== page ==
Perception of Risks, Social Networks and Globalization
A radical rethink of the concept of risk is needed in light of globalization and the availability of social networking and communications tools
There was a time when big news would happen only to complete strangers on TV. Then came e-mail, and Usenet, and groups: and so when TWA800 exploded on July 17, 1996 I knew the brother of one of the dead. Time moved on, and on September 11, 2001 an acquaintance of mine was working in one of the World Financial Center’s buildings (he survived)
When the tsunami arrived at Phuket in Thailand on December 26, 2004, a very close friend of mine was there (he survived too). Finally during the attacks in London on July 7, 2005 one of the dead was Colin Morley, fellow member of Ecademy, the online social and business networking site I belong to since 2003.
Sounds ominous doesn’t it? But it should not be seen as a sign that there is an aura of bad luck around me.
Rather, as per Jeremy Waldron’s great insight in this week’s The New York Review of Books (“Is This Torture Necessary?“, Vol 54, N. 16 · October 25, 2007), the point is that security “is not just an individual good, enjoyed by each of us as a matter of [individual] statistical probability“.
Security must be rethought as a group’s, not just a person’s. Even if on 9/11 “99.999 percent of the US population […] were not killed“, the fact that 2,974 did was a hit on the sense of security of all that could imagine themselves being in the WTC, at the Pentagon or on United 93.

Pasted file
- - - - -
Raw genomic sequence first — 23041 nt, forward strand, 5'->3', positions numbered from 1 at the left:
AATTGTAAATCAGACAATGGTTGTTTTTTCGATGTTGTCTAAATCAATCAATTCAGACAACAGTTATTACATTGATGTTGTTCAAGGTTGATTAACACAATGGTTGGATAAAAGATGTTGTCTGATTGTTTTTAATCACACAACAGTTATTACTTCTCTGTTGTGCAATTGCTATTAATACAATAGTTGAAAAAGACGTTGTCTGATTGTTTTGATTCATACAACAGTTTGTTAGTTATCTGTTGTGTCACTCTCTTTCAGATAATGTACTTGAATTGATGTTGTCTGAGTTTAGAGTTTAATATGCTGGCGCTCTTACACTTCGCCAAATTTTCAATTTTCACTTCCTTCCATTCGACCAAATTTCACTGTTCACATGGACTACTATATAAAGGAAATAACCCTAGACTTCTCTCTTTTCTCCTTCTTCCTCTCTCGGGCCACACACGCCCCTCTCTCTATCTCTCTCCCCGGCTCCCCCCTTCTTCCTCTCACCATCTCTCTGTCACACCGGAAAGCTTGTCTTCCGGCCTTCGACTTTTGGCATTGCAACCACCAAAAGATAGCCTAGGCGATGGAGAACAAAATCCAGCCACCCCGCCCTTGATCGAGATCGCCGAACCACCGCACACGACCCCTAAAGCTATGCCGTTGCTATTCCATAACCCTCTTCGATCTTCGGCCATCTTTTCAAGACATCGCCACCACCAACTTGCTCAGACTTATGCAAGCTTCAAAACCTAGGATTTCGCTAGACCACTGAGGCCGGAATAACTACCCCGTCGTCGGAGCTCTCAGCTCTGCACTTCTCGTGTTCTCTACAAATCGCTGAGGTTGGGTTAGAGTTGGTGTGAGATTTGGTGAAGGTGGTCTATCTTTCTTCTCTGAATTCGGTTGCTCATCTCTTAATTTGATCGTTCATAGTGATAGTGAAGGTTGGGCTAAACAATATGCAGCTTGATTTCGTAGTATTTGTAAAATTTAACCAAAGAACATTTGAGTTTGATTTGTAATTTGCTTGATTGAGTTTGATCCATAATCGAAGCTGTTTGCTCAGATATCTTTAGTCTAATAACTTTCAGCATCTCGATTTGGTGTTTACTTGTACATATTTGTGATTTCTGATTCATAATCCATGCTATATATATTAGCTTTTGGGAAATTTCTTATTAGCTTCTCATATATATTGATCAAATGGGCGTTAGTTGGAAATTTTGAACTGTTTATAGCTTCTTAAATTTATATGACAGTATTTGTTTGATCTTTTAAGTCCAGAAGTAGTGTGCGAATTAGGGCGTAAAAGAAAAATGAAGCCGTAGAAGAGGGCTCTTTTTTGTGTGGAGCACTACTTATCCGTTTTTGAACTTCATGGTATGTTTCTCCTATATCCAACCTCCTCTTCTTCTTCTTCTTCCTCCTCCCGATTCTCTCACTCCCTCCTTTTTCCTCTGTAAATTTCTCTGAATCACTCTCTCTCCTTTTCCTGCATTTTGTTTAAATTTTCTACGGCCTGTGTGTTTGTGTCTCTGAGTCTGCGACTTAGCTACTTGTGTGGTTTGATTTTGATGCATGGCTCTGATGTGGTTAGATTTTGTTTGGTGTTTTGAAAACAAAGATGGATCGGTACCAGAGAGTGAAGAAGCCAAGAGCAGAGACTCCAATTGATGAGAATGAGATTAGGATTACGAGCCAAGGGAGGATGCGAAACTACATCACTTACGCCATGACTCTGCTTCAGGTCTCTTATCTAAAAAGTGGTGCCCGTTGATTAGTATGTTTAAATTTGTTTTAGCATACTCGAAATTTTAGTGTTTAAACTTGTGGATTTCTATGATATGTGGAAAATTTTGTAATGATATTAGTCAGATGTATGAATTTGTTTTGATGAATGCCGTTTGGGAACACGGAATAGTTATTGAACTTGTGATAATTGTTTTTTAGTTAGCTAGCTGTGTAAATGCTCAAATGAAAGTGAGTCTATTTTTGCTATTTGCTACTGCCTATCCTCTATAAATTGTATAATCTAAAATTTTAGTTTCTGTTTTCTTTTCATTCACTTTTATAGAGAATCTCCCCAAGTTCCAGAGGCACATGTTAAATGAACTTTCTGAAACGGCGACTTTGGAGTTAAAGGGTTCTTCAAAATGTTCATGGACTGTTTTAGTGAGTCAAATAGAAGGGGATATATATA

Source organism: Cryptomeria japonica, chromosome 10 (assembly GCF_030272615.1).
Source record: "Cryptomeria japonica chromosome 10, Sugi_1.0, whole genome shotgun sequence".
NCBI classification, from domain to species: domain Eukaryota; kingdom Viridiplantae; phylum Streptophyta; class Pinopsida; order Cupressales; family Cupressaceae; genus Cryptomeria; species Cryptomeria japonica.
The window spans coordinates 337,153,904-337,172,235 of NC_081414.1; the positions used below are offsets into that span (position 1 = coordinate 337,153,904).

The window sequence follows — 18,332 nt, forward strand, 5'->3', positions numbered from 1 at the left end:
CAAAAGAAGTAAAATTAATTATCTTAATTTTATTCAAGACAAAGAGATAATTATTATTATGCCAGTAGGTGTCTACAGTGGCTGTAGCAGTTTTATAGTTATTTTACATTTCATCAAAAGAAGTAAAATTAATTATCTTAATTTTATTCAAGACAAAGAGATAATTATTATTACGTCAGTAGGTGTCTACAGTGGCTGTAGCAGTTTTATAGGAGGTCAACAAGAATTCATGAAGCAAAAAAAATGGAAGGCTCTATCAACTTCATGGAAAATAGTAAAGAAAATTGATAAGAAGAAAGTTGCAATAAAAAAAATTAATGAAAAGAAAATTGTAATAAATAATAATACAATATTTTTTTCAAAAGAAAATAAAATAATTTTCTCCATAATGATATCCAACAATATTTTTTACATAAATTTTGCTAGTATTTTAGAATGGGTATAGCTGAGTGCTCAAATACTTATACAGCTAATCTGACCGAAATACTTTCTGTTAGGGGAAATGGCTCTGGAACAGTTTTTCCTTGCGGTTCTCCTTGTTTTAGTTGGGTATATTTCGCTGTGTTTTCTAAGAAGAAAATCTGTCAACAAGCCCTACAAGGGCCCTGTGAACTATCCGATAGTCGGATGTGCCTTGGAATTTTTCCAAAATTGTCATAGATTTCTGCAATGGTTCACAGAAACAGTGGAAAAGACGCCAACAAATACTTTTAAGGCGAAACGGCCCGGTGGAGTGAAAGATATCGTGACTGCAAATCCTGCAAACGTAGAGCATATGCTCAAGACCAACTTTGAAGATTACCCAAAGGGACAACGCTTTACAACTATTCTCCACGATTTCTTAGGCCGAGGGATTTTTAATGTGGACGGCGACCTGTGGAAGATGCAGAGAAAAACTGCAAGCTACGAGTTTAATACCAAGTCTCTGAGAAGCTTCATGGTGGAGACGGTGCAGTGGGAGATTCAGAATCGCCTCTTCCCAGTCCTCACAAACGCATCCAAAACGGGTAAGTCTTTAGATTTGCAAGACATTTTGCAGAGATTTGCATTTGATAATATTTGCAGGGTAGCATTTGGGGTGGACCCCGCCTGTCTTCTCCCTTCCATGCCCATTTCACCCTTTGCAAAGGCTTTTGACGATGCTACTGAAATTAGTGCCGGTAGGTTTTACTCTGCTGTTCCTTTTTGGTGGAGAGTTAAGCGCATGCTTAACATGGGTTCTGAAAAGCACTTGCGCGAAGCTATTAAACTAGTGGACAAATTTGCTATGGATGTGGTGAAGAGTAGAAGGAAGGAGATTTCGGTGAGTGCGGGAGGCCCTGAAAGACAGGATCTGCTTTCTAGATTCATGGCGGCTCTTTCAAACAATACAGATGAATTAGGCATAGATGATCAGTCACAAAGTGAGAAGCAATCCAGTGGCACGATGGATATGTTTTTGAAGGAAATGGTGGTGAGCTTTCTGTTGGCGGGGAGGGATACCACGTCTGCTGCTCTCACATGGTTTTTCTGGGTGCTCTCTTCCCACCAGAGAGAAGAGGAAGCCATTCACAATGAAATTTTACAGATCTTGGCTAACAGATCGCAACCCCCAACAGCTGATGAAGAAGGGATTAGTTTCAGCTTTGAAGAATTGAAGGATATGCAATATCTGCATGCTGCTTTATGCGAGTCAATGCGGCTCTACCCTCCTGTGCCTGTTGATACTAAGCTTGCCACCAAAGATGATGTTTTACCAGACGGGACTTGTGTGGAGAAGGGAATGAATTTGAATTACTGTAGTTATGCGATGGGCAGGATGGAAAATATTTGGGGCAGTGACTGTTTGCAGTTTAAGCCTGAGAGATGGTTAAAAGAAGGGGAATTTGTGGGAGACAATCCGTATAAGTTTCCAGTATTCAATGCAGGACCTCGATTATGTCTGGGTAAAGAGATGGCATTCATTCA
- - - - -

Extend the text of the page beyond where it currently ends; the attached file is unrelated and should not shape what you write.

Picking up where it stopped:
That’s why the fear of a major terrorist attack or any other large catastrophe appears superficially absurd, given each one of us’s infinitesimal probability to be involved. In reality, it’s not “how bad is the risk for me?” but “how bad is the risk for ‘my group’?”
This concept can be expanded further. The first ports of call for one’s feeling of belonging to a group are obviously family, friends and acquaintances/colleagues (in contemporary terms, one’s “active social network”, to the exclusion of the people one is not in touch any longer).
What may or does happen to one’s “active social network” will affect one’s sense of security.
This means in turn that the more people one knows and stay in touch with, the lower the sense of one’s own security. Actually, the cumulative chance of anybody in one’s active social network to be involved in a large catastrophe gets higher and higher as time goes by.
And in a globalized world where people travel around, and the possibility to get to know more people increases, things can only get worse. As something “bad” is bound to happen to somebody sometime, having a big enough active social network will guarantee a hefty supply of tragedies.
If we could be acquainted with every other human being, life would be very very hard to bear.
This is a rather unfortunate, unintended consequence of social networking tools, including basic e-mail.
Anyway, there are two silver linings to that.
First of all, just as tragedies will be in plentiful supply, so will causes of celebrations. We just have to work out a way to make those travel as fast as bad news already do.
Second, the more we know each other, the less we will be able to just harm each other. As all genocidal Dictators know, it is much harder to kill people when they are people, instead of faceless enemies.